How to improve fathers' use of paternity and childcare leave?
Hager Jemel-Fornetty, Associate Professor at EDHEC and Laura Lacombe, Diversity & Inclusion Research Officer, detail, in an article originally published in French on The Conversation, the results of their latest report "Le congé de paternité et d'accueil de l'enfant : Représentations et attentes" (nov. 2022).
From 1 July 2021, paternity and childcare leave has been extended from 14 to 28 days and a period of 7 days immediately after the birth of the child has become compulsory. Previously, the law provided for 3 days of employer-funded childbirth leave plus 11 days paid by social security.
While the latest national survey by the Directorate for Research, Studies, Evaluation and Statistics (Drees) showed a 70% take-up rate for paternity leave before the new law, our recent study shows a higher rate since the law was extended in 2021. The take-up rate is now 94% among the fathers surveyed. However, disparities remain according to the characteristics of the individuals and it is clear that, despite its partially compulsory nature, some fathers do not make use of it.
According to several studies, the benefits of this leave are numerous; among other things, it leads to greater equality between women and men and improved health and family well-being.
How, then, can we improve the use of paternity and childcare leave? The results of our study allow us to distinguish several measures that can be implemented at company and enterprise level.
Inform and secure
Several reasons are given to explain the non-use of paternity leave. First of all, fathers are unaware of their rights. Thus, 34.5% of fathers who have not taken paternity leave say that they are not aware of this scheme or have not been entitled to it, even though their child was born after paternity leave was introduced in France in 2002. The respondents to our survey are waiting for better communication from their company about this scheme and the rights of both parents.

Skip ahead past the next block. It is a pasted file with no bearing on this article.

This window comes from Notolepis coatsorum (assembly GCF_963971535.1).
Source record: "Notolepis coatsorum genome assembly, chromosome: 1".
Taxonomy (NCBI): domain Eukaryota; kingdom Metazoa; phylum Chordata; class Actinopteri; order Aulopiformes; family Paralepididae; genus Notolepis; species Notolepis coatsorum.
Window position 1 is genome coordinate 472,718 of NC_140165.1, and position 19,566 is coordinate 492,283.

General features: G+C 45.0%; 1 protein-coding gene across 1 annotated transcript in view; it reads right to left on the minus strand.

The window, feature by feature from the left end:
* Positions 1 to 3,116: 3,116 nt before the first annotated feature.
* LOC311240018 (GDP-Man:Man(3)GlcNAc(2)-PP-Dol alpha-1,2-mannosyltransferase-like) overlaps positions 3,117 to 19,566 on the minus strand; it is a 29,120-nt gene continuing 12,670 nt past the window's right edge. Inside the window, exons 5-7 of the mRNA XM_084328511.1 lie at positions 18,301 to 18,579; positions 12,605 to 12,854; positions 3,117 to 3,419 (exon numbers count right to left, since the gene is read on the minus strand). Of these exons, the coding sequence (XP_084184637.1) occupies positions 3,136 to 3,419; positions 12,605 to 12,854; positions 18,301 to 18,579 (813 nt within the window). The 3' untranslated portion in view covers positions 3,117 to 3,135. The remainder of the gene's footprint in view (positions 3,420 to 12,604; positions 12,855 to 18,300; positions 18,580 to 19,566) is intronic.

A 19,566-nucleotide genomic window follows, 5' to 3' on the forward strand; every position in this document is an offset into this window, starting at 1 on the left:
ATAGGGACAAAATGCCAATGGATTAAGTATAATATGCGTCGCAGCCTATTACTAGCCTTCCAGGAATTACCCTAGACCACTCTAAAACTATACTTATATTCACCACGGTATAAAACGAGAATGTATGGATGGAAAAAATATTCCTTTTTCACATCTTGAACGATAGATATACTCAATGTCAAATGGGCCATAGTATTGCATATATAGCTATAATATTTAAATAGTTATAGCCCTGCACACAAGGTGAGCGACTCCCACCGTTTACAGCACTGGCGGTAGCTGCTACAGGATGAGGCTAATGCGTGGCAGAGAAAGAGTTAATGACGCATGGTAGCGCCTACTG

Some fathers have not taken this leave because of the precariousness or burden of their job. 7% of our respondents said that because of their precarious employment situation they feared that taking paternity leave would have a negative impact on their situation. 28% said that they were unable to take it because of their workload. It therefore seems crucial to work on job security and better organisation of employees' work.
Many respondents would like the absence of an employee to be better anticipated. This would allow the company to organise itself to compensate for the father's absence and for the father to leave his post with peace of mind. To do this, one father suggested providing "a pair of workers who can take over their responsibilities during the leave" or "anticipating this period so as to allow either a replacement post or a redistribution of activity".
Anticipating paternity leave by declaring it well in advance appears to be a solution: one respondent suggests "encouraging future parents to give notice from the beginning of the pregnancy by creating a caring framework that makes them feel comfortable doing so".